Tucked away in a quiet residential neighborhood overlooking Mission Valley, the Academy of Our Lady of Peace (O.L.P.) is a Catholic High School for young women. The private institution, founded in 1882, relocated from downtown to Normal Heights in 1924.
In 1993, the school obtained a conditional use permit that set the enrollment at 640 students and 46 faculty members. Since then, school enrollment has swelled to 726, the number of faculty has grown to 67, and the school is running out of land.
During the past three years, school administrators have hired architects and consultants to bring forth plans to add a new building to house a technology-and-science department, a library and media center, offices for faculty, and a two-story parking structure. The expansion plans have created conflict between Our Lady of Peace and the community that surrounds the school.
Last September, the Greater North Park Planning Committee opposed the project eleven votes to one.
They said the school has operated in violation of the conditional use permit for over a decade. The traffic from the extra students has transformed residential streets into speedways. Community members also say the school has disregarded the number of special events allowed by the conditional use permits. Most of all, the community takes issue with the prospect of removing three historic homes to make way for a parking structure and new building, violating the community’s general plan.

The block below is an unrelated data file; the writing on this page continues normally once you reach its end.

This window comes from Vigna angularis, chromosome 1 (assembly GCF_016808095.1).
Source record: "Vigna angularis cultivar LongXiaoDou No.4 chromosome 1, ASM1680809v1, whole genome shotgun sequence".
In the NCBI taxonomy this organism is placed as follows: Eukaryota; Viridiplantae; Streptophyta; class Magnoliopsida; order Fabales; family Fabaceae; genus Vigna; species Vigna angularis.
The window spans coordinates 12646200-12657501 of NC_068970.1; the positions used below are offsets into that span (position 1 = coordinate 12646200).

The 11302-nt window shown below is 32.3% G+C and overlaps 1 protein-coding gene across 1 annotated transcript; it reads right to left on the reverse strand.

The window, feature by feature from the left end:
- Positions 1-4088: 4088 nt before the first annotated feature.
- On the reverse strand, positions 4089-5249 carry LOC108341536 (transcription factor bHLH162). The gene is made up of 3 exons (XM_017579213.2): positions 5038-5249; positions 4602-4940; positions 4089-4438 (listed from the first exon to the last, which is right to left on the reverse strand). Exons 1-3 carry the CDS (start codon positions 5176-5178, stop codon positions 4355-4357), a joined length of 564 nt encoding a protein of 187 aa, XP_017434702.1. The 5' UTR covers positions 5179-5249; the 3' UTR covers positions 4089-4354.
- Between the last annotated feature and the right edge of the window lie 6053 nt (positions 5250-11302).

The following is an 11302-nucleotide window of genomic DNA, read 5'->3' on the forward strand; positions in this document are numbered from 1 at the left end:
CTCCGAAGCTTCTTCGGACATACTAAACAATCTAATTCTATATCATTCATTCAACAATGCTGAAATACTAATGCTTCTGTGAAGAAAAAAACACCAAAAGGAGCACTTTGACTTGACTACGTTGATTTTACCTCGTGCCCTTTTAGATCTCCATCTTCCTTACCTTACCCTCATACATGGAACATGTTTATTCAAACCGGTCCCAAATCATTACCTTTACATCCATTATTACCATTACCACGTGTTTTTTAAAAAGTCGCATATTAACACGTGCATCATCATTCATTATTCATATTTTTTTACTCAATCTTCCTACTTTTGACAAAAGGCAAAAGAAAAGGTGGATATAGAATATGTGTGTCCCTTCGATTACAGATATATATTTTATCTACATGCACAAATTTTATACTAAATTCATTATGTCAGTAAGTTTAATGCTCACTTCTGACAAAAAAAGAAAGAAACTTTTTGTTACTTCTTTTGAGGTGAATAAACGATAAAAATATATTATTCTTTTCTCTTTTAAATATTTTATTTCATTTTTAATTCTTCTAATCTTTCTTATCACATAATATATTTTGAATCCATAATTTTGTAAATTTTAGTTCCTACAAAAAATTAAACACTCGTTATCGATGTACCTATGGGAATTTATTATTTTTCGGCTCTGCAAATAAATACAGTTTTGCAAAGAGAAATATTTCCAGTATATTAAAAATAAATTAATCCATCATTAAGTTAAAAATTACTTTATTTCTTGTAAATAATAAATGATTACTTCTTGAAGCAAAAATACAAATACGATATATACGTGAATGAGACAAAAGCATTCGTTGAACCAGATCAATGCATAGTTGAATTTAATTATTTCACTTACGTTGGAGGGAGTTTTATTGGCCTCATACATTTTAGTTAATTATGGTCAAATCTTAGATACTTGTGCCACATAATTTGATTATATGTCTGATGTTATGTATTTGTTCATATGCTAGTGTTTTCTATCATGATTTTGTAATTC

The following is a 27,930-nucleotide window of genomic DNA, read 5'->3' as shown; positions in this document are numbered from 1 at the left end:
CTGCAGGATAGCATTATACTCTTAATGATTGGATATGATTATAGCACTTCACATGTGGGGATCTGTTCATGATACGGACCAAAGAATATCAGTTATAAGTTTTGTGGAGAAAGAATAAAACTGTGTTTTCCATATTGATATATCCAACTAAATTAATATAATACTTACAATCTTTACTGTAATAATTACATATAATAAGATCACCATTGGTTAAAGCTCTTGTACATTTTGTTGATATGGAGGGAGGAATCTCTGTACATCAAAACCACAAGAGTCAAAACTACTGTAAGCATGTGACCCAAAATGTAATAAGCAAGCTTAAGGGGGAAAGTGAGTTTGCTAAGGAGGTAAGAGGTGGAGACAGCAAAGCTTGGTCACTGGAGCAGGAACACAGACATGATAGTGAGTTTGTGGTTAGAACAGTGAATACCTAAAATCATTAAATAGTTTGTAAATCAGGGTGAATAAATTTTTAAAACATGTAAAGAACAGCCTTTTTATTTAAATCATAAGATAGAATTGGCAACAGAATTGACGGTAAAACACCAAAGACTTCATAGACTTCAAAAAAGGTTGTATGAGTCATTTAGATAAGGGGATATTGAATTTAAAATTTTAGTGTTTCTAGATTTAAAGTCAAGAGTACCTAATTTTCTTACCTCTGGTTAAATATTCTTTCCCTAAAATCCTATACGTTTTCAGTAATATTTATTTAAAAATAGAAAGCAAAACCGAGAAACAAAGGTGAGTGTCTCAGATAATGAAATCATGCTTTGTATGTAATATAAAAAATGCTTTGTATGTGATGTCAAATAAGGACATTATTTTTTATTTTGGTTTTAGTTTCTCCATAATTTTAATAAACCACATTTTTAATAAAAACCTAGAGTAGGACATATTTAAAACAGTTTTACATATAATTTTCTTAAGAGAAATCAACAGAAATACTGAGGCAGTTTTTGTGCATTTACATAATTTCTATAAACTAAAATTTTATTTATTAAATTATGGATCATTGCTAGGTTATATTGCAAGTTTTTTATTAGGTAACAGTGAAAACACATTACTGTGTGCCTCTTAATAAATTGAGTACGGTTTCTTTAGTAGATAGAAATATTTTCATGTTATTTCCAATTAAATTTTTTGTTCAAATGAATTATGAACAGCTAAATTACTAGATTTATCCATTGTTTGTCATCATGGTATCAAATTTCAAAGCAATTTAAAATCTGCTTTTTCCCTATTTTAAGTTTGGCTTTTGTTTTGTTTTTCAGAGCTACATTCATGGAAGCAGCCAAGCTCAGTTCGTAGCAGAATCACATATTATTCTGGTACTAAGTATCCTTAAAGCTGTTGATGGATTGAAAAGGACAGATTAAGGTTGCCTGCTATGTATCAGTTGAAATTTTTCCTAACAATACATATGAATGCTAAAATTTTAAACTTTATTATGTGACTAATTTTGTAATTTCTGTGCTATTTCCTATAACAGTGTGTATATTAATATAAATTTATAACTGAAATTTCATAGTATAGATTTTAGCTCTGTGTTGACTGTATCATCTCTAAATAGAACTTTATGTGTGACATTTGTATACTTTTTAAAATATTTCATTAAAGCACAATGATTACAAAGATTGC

Despite the community’s concerns and the rejection from the North Park Planners, in October of last year the San Diego Planning Commission unanimously approved the project.
On Monday, January 26, the city council heard the community’s appeal. Hundreds of residents crowded council chambers, and, for over three hours, dozens of speakers testified for and against the project.
Following the testimony, District 3 representative Todd Gloria offered up a motion, calling for an adjustment of the school’s enrollment to 750 students and 67 faculty members, while denying the permits necessary for the school’s expansion until the community and school administrators reach an agreement about the future of the three historic houses.
The council, however, decided to delay the ruling until a March 3 meeting, allowing the city attorney’s office and city staff time to review the impact of Councilmember Gloria’s motion. If the project plan is denied in its entirety, the school would be required to begin the permit and design process anew, which could take years.